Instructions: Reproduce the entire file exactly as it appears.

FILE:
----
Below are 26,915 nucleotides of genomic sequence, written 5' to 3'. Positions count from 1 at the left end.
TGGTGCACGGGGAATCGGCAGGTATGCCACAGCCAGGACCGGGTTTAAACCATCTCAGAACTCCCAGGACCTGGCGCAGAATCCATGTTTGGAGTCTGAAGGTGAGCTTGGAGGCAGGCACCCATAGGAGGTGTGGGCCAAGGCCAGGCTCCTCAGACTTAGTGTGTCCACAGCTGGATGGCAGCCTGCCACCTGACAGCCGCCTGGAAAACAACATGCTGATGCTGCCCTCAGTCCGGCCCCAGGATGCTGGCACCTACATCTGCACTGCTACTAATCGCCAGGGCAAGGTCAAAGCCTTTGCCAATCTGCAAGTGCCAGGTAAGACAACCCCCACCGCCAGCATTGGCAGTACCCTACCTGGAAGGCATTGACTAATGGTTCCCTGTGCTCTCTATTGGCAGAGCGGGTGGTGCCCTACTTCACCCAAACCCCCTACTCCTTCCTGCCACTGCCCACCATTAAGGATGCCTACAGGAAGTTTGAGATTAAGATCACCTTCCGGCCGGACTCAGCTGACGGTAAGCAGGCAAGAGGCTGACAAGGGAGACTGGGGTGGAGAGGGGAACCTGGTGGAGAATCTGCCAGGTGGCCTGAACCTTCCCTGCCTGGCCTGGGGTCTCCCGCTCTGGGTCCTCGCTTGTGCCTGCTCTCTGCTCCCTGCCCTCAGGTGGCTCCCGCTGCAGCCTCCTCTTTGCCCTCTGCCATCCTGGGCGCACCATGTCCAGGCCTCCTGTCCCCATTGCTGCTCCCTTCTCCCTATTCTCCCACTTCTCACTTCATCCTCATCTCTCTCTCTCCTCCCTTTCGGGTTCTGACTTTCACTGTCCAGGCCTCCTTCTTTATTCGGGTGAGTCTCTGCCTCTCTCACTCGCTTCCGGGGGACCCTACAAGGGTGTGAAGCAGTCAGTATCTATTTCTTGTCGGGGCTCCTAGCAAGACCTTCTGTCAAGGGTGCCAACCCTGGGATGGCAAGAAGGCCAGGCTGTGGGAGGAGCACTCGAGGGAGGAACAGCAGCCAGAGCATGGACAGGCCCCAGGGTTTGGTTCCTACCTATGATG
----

Below are 26,915 nucleotides of genomic sequence, written 5' to 3'. Positions count from 1 at the left end.
TGGTGCACGGGGAATCGGCAGGTATGCCACAGCCAGGACCGGGTTTAAACCATCTCAGAACTCCCAGGACCTGGCGCAGAATCCATGTTTGGAGTCTGAAGGTGAGCTTGGAGGCAGGCACCCATAGGAGGTGTGGGCCAAGGCCAGGCTCCTCAGACTTAGTGTGTCCACAGCTGGATGGCAGCCTGCCACCTGACAGCCGCCTGGAAAACAACATGCTGATGCTGCCCTCAGTCCGGCCCCAGGATGCTGGCACCTACATCTGCACTGCTACTAATCGCCAGGGCAAGGTCAAAGCCTTTGCCAATCTGCAAGTGCCAGGTAAGACAACCCCCACCGCCAGCATTGGCAGTACCCTACCTGGAAGGCATTGACTAATGGTTCCCTGTGCTCTCTATTGGCAGAGCGGGTGGTGCCCTACTTCACCCAAACCCCCTACTCCTTCCTGCCACTGCCCACCATTAAGGATGCCTACAGGAAGTTTGAGATTAAGATCACCTTCCGGCCGGACTCAGCTGACGGTAAGCAGGCAAGAGGCTGACAAGGGAGACTGGGGTGGAGAGGGGAACCTGGTGGAGAATCTGCCAGGTGGCCTGAACCTTCCCTGCCTGGCCTGGGGTCTCCCGCTCTGGGTCCTCGCTTGTGCCTGCTCTCTGCTCCCTGCCCTCAGGTGGCTCCCGCTGCAGCCTCCTCTTTGCCCTCTGCCATCCTGGGCGCACCATGTCCAGGCCTCCTGTCCCCATTGCTGCTCCCTTCTCCCTATTCTCCCACTTCTCACTTCATCCTCATCTCTCTCTCTCCTCCCTTTCGGGTTCTGACTTTCACTGTCCAGGCCTCCTTCTTTATTCGGGTGAGTCTCTGCCTCTCTCACTCGCTTCCGGGGGACCCTACAAGGGTGTGAAGCAGTCAGTATCTATTTCTTGTCGGGGCTCCTAGCAAGACCTTCTGTCAAGGGTGCCAACCCTGGGATGGCAAGAAGGCCAGGCTGTGGGAGGAGCACTCGAGGGAGGAACAGCAGCCAGAGCATGGACAGGCCCCAGGGTTTGGTTCCTACCTATGATG